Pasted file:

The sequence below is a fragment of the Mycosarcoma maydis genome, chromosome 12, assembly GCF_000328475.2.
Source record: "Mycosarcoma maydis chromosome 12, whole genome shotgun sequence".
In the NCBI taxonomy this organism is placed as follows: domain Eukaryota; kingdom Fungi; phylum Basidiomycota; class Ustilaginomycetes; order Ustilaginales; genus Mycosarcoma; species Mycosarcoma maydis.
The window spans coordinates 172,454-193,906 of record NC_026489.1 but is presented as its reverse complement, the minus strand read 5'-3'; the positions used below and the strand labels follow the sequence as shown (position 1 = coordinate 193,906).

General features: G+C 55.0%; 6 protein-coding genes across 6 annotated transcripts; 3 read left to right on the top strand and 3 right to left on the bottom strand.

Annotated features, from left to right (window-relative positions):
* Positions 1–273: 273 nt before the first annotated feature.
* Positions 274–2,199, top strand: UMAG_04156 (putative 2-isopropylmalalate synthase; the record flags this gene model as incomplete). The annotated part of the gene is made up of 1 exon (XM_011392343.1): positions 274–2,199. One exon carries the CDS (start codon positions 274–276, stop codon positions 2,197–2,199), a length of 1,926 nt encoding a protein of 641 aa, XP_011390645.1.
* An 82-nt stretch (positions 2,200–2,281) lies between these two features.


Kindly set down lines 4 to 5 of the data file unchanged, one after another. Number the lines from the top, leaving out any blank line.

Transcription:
The window spans coordinates 172,454-193,906 of record NC_026489.1 but is presented as its reverse complement, the minus strand read 5'-3'; the positions used below and the strand labels follow the sequence as shown (position 1 = coordinate 193,906).

General features: G+C 55.0%; 6 protein-coding genes across 6 annotated transcripts; 3 read left to right on the top strand and 3 right to left on the bottom strand.